A story is told of a king who for fear of being labeled intolerant by his subjects instructed his chief scribe to write down every opinion expressed by the people, young or old. One day he called for the scrolls to be read to him. After a couple were read, he realised most of the opinions were gibberish. “Useless, useless what waste of precious paper ” the infuriated King yelled.
The story above may be bollocks, but the king was right, waste of paper and space, that’s what these political parties who only spring up during elections have come to symbolize in Ghana.
The Electoral commission of Ghana indicates that 24 political parties are registered with its outfit yet only a few are seen and heard of in the political circles in Ghana.
The 24 registered parties are:
1. Convention People’s Party (CPP)
2. Democratic People’s Party (DPP)
3. Democratic Freedom Party (DFP)
4. Eagle Party (EP)
5. Ghana Democratic Republican Party
6. Great Consolidated Popular Party (GCPP)
7. Ghana National Party (GNP)
8. Ghana Freedom Party (GFP)
9. Independent People’s Party
10. National Democratic Congress (NDC)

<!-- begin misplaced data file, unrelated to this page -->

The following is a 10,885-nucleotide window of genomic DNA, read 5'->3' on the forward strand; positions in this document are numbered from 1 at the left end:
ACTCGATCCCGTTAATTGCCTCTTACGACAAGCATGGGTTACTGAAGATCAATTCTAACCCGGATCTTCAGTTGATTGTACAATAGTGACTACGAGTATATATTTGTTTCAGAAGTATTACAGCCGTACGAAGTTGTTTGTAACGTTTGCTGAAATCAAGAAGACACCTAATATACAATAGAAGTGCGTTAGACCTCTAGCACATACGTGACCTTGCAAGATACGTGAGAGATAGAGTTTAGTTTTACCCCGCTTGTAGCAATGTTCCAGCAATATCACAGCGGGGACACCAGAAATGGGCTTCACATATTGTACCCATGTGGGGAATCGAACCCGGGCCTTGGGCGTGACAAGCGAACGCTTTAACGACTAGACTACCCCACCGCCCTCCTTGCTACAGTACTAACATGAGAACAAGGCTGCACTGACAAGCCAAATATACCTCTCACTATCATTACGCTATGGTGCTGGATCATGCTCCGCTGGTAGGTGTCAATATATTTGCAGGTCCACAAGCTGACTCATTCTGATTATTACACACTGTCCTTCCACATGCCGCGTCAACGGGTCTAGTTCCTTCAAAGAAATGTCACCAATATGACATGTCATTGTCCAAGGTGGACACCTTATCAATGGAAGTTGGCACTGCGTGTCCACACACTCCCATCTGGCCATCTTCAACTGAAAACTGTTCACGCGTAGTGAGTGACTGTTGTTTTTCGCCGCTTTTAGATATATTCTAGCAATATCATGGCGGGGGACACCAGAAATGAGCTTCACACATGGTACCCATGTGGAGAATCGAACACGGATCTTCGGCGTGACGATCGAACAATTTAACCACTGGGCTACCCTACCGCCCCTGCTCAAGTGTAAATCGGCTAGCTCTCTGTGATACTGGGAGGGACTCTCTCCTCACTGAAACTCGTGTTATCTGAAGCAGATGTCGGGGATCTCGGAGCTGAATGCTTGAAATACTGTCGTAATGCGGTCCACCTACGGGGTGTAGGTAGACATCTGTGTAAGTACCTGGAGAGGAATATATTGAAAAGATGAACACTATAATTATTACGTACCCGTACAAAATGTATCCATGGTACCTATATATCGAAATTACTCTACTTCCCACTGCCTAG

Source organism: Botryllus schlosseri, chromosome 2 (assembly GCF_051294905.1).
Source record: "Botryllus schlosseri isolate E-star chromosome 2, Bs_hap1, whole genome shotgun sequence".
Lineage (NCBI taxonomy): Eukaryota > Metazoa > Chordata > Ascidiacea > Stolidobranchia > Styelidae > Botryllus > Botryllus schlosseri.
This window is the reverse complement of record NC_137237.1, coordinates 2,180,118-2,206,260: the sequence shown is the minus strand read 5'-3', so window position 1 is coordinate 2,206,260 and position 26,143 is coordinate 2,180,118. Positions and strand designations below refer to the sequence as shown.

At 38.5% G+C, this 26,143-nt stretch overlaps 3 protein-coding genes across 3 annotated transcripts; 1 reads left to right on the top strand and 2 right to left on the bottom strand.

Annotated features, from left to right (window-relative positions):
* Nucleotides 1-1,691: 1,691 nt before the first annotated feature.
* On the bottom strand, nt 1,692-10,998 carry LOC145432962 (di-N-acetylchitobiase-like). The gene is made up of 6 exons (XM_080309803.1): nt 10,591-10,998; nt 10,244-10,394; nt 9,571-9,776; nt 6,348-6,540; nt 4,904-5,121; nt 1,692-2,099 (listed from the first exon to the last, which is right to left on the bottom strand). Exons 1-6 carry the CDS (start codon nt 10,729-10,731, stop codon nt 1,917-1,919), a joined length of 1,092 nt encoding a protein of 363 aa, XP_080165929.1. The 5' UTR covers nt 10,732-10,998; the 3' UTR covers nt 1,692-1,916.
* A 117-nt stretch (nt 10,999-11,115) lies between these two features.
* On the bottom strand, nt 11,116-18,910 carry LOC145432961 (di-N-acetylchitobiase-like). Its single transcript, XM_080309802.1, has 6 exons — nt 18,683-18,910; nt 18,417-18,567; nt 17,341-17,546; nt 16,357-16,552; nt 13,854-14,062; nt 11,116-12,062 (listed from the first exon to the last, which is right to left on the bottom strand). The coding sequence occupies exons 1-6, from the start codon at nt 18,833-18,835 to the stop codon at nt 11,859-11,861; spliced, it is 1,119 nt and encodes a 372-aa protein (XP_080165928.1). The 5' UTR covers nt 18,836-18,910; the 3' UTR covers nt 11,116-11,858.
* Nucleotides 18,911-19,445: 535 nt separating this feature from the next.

11. New Patriotic Party (NPP)
12. New Vision Party
13. People’s National Convention(PNC)
14. Progressive People’s Party
15. Reformed Patriotic Democrats
16. United Peoples Party
17. United Love Party
18. United Front Party
19. United Development System Party
20. United Renaissance Party
21. United Ghana Movement
22. Yes People’s Party
23. All People’s Congress
24 . National Democratic Party
Out of this lot, only four are actively involved and consequently contribute to Ghana’s political process, NPP, NDC, PPP and CPP. The impact of the remaining 19 are negligible. Most of them have no representation in parliament.
It costs the Ghanaian taxpayer money to organize elections, if there was any possibility the cost of election would reduce if these ‘Ghost’ parties were eliminated from our Electoral system then wouldn’t that be the right path to thread?.
Our democracy is 26 years old and no longer at an experimental stage. We should be fine-tuning it to match how the majority of the Ghanaian electorate want our democracy to be, a view which have been expressed repeatedly by the voting pattern of Ghanaians in elections since 1992.